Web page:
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Hidden Play Week 9: The Rare Unicorn Where a Sack Against is a Good Thing

By G.Stryker:

Games are full of special moments.  Most are easy to see and are part of the highlight reel each week.  Some moments happen just out of the limelight of the big play, but without their efforts those big plays don’t happen.  These hidden plays can be a block, a pressure, a tip, or football IQ creating the impact that is the difference between success and failure.

The Steelers picked up a big 3rd down conversion on a pass to JuJu Smith-Schuster at the 2 minute warning.  This gave the Steelers a first down, and the teams knew they were in ‘End Game’ with the Ravens holding 2 timeouts (since they had to call their first timeout on JuJu’s first down).  First play was a run to James Conner for no gain and the Ravens used their 2nd timeout. Second down was another run to Conner, which lost a yard and ate up the Ravens’ final timeout.

Now the Steelers found themselves in an interesting position.  With 1:45 on the clock, do they run the ball and eat 40 seconds, giving the Ravens the ball back with under a minute to play and no timeouts?  Or do they pass the ball, gain a first down, and end the game on kneel downs?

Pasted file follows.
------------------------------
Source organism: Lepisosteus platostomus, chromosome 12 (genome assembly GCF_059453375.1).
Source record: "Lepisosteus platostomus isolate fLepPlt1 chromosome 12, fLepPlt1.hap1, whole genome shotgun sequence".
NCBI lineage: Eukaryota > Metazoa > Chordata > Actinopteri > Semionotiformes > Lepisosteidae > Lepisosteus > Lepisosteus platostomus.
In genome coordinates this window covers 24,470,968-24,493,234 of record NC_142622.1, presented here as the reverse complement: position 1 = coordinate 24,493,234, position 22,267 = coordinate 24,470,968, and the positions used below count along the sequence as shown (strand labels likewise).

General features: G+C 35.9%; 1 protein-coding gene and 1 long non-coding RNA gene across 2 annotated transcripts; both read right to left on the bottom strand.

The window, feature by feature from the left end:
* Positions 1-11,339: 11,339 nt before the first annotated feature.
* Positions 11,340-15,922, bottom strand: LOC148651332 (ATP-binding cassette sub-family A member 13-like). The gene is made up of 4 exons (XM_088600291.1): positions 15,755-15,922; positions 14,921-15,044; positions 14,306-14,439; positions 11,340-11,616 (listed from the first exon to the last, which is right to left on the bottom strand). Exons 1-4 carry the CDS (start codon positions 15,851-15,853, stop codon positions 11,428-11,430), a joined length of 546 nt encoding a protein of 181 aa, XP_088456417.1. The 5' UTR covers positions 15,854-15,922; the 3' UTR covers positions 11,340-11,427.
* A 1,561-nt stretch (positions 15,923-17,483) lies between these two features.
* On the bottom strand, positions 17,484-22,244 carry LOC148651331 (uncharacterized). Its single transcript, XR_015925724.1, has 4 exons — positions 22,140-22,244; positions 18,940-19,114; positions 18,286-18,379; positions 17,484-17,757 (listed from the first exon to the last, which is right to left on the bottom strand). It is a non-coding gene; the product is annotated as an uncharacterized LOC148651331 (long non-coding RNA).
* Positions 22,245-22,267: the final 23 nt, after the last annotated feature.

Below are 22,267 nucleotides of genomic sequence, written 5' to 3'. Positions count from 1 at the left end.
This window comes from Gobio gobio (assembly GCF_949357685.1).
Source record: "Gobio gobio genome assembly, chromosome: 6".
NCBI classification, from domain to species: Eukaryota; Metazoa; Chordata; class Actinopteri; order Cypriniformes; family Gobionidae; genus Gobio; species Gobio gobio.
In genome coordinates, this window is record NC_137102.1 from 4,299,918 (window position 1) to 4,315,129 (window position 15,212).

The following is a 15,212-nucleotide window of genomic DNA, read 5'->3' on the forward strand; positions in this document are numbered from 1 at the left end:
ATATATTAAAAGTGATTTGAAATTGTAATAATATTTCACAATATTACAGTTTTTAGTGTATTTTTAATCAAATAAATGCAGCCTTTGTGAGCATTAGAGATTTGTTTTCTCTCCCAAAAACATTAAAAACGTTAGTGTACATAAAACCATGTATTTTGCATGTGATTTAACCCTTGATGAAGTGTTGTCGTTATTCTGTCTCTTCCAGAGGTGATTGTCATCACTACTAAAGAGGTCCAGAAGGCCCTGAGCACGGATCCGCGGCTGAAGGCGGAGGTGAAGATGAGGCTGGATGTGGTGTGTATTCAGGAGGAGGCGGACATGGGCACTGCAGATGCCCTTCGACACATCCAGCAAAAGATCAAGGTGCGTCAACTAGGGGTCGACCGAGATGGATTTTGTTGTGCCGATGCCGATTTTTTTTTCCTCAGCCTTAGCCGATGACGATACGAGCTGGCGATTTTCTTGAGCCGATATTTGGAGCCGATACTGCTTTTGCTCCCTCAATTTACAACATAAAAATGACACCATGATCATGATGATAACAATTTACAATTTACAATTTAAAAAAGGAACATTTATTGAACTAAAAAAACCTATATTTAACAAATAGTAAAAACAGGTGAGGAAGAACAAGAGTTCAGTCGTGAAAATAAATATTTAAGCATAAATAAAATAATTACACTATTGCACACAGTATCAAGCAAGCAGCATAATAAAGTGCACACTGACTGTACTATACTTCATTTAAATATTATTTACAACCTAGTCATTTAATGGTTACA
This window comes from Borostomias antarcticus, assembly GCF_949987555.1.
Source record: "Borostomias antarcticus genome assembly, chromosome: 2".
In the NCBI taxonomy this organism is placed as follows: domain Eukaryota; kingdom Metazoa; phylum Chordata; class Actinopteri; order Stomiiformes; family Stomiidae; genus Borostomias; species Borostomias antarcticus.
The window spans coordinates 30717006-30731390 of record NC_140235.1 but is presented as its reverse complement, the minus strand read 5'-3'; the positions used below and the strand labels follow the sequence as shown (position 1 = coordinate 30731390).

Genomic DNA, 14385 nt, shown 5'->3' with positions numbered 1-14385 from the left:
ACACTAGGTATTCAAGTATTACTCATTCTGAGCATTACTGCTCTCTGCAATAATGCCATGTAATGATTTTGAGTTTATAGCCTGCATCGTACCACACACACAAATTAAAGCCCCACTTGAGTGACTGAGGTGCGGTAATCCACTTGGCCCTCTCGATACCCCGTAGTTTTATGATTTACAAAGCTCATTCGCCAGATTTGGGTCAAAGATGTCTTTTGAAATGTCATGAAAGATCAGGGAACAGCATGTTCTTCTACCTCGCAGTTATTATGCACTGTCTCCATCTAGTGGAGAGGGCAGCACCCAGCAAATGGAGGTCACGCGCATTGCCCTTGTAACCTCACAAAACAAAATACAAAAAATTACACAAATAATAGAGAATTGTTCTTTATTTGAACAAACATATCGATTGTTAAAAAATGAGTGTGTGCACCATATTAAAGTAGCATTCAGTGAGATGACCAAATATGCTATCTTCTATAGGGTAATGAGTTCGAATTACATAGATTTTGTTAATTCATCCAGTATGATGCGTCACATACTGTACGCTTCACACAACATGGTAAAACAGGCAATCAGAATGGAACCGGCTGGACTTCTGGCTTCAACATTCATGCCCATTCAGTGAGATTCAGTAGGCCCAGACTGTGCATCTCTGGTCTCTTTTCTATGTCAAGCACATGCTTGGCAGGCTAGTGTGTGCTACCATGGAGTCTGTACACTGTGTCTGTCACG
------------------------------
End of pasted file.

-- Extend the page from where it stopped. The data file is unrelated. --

Coach Mike Tomlin is anything but conservative, and he has shown time and time again, if the game can be won on offense, they will go for the first down.  In this game, another pass was called to try and have the offense win the game.  Ben Roethlisberger dropped back, surveyed the field, bought time, and held onto the football, taking a sack, and eating 9 seconds off of the game clock in the process.  The 40 second play clock started at 1:36, allowing the Steelers to take the game clock down to 57 seconds before calling timeout to set up the punt. The punt and subsequent return ticked off another 13 seconds giving the Ravens the ball back on their 24 yard line with 44 seconds left in the match.

Normally taking a sack is a bad thing, but in this instance it allowed the clock to run, and also ate more time than running a conventional rushing play (about 3-5 seconds).  Extra seconds are precious in ‘End Game’, and the Steelers effectively ended the game with a sack of their own by Stephon Tuitt, running the clock from 37 to 14 seconds before the Ravens could get off their next snap.

So thank you Big Ben, for taking the only sack of the game when your receivers were not open, eating as much time as possible, and giving your team its best chance to win the game.

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